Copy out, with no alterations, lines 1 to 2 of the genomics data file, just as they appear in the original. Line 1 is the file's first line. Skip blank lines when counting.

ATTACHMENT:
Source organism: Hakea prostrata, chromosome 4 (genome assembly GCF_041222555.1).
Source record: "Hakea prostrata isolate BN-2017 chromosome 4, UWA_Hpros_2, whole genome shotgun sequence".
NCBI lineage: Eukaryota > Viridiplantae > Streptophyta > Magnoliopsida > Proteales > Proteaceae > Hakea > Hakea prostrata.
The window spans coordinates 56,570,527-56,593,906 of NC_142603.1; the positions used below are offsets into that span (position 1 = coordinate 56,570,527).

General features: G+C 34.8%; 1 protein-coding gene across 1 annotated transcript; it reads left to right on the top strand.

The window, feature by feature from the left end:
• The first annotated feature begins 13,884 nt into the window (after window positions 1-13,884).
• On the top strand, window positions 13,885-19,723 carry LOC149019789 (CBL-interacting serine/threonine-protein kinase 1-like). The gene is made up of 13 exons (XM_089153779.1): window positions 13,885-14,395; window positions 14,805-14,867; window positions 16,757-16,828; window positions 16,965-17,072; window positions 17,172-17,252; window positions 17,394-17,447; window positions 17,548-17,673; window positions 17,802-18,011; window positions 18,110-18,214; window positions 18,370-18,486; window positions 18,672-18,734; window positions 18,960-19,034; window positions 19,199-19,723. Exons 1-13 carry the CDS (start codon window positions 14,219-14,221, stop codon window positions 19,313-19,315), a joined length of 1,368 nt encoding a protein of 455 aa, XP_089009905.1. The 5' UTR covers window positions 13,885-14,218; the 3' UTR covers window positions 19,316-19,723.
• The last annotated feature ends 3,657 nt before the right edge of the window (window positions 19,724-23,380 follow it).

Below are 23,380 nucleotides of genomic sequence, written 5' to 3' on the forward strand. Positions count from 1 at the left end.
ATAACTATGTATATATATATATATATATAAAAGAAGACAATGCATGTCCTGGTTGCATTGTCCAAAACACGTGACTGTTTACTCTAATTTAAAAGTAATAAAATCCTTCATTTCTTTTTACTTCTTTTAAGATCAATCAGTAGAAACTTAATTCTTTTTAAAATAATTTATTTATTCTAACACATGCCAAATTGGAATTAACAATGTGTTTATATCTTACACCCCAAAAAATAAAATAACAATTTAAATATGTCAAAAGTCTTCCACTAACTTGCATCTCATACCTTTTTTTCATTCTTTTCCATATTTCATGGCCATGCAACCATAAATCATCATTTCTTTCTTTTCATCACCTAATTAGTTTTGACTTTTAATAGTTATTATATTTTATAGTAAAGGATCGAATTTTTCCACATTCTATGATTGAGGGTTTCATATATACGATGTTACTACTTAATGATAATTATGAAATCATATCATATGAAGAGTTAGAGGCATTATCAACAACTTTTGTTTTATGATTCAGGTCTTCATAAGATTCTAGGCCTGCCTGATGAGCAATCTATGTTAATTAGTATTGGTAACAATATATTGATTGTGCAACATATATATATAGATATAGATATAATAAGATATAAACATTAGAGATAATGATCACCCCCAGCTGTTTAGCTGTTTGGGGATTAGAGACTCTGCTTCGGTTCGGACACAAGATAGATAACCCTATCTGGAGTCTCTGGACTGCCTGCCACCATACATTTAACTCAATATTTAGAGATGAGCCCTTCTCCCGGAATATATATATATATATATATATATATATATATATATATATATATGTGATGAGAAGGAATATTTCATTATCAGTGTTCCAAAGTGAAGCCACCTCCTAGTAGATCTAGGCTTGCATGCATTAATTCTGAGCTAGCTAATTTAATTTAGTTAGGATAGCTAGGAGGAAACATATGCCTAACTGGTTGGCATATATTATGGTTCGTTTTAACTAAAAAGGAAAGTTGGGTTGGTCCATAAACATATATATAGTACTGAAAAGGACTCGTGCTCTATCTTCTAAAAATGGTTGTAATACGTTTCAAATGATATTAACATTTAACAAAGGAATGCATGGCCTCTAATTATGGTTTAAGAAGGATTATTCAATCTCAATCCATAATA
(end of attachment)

Source organism: Hakea prostrata, chromosome 4 (genome assembly GCF_041222555.1).
Source record: "Hakea prostrata isolate BN-2017 chromosome 4, UWA_Hpros_2, whole genome shotgun sequence".